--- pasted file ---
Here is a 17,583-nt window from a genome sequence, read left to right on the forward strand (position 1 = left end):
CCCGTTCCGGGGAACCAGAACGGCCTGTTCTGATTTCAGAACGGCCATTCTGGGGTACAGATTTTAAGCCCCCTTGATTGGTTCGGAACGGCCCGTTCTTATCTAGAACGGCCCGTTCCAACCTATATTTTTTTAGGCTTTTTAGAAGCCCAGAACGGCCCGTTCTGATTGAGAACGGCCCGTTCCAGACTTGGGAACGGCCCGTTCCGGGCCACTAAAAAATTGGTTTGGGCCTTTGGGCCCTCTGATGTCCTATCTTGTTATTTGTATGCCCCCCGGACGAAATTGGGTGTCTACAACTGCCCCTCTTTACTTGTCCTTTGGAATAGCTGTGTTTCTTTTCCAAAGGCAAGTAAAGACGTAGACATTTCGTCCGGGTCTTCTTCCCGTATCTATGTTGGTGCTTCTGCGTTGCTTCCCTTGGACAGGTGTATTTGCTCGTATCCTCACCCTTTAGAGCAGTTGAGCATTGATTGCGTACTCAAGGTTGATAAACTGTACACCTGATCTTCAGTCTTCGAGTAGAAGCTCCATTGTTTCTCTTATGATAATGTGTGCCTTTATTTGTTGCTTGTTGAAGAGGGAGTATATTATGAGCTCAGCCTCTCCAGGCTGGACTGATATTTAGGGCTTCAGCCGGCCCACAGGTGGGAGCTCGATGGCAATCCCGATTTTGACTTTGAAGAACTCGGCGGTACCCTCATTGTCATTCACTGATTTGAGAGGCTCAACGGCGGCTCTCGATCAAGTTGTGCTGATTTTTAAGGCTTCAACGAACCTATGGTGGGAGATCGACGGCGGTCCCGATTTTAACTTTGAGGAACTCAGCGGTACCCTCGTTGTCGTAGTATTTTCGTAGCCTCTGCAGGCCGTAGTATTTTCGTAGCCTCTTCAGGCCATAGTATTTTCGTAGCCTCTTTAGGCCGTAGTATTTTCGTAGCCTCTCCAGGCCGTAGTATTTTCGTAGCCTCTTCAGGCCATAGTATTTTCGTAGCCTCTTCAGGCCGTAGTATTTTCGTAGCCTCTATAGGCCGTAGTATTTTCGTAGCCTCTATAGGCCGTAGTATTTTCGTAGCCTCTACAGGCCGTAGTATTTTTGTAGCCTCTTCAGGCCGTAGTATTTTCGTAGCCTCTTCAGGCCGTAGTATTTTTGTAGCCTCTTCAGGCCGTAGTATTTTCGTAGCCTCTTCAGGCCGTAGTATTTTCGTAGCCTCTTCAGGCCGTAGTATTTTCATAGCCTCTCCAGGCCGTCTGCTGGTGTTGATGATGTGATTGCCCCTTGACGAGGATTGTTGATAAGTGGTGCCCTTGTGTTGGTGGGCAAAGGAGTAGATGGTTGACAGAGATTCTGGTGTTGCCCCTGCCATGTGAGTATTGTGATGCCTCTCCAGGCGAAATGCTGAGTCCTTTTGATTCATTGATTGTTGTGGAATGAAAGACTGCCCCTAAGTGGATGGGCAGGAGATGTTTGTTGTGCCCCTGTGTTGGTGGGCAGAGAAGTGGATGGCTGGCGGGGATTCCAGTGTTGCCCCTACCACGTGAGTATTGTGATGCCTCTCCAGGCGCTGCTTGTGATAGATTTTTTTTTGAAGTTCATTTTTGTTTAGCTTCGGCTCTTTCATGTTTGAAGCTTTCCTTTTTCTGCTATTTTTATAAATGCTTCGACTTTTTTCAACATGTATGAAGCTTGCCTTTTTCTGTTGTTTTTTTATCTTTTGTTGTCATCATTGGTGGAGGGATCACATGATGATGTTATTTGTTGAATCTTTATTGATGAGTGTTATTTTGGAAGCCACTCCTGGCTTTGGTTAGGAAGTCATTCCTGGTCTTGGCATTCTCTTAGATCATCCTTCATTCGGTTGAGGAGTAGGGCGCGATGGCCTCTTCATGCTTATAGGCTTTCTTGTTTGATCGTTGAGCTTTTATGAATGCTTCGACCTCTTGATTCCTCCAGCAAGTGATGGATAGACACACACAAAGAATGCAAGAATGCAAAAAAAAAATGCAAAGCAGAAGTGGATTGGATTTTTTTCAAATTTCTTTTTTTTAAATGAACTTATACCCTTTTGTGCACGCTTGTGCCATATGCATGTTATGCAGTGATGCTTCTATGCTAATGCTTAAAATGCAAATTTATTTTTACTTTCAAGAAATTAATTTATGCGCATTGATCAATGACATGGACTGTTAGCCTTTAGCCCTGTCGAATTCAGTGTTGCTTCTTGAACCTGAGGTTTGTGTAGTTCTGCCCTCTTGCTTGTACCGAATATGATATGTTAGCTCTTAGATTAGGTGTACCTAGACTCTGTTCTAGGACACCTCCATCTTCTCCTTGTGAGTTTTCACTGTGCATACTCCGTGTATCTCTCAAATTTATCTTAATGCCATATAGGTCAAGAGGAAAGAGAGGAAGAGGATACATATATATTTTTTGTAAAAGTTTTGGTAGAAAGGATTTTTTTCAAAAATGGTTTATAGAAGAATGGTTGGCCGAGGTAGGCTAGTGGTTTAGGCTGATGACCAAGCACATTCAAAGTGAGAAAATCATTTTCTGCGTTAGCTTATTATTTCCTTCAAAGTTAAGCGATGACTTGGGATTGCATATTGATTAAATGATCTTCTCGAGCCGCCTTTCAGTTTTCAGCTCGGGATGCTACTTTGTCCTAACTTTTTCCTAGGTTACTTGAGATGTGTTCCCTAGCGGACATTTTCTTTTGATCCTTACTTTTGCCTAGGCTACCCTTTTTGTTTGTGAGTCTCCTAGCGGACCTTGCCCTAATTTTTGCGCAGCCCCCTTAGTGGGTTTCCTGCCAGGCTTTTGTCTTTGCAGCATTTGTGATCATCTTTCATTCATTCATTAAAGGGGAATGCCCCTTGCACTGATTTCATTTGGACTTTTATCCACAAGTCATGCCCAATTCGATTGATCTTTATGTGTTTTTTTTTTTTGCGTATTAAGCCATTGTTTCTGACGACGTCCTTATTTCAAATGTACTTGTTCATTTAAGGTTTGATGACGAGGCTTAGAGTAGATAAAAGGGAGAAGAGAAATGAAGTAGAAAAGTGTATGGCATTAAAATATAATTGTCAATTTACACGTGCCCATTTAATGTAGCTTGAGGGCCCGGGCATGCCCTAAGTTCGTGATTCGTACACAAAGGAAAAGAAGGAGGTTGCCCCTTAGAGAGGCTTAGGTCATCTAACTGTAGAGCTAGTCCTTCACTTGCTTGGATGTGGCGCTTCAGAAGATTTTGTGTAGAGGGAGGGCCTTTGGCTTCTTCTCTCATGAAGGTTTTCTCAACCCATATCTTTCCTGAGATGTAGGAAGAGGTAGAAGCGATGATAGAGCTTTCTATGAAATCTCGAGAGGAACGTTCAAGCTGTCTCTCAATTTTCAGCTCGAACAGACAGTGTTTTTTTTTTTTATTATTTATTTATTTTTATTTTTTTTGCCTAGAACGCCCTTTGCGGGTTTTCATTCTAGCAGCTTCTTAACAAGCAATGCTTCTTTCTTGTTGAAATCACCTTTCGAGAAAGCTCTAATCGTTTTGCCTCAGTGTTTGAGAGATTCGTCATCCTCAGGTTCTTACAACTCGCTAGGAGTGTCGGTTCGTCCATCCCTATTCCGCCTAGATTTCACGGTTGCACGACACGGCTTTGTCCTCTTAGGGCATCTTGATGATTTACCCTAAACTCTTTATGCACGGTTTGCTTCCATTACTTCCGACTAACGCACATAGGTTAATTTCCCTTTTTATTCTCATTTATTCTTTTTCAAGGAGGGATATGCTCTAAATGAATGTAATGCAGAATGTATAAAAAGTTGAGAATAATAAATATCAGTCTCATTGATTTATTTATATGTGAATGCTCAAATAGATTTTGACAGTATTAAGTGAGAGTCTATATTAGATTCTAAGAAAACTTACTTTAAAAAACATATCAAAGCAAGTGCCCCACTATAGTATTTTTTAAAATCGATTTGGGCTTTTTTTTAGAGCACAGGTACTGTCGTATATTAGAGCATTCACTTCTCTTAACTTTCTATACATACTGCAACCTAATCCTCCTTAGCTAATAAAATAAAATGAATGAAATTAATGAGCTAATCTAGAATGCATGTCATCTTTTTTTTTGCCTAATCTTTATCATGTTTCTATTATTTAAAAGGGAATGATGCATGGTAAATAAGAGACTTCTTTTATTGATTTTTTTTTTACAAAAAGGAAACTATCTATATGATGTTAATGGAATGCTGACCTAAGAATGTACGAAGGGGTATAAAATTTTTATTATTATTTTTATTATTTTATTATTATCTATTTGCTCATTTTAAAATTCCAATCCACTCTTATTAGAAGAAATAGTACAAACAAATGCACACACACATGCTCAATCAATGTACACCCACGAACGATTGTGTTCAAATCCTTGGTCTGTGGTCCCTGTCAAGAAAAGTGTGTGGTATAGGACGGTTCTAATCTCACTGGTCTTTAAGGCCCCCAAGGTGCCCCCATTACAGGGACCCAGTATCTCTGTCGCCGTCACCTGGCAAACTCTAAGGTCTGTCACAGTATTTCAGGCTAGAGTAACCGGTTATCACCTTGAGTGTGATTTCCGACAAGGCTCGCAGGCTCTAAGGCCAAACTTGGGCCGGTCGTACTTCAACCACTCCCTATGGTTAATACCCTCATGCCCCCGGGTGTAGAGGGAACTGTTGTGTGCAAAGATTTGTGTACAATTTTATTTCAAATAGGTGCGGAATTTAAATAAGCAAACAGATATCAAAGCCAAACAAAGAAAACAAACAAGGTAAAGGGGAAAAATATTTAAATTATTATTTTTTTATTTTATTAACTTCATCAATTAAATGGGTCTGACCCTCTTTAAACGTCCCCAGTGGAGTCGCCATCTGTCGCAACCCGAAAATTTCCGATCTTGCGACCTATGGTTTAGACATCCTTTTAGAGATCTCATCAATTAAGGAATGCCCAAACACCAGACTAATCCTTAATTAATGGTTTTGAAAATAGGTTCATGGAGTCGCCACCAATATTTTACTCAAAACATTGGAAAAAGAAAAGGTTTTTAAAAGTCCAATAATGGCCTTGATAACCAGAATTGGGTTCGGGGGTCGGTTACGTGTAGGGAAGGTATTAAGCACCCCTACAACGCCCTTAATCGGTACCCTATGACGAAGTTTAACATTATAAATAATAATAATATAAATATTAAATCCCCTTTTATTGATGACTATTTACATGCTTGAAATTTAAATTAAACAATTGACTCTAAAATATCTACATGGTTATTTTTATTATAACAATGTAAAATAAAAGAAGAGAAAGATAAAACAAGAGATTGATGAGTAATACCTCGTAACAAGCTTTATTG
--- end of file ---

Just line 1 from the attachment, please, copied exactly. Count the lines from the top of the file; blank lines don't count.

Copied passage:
Here is a 17,583-nt window from a genome sequence, read left to right on the forward strand (position 1 = left end):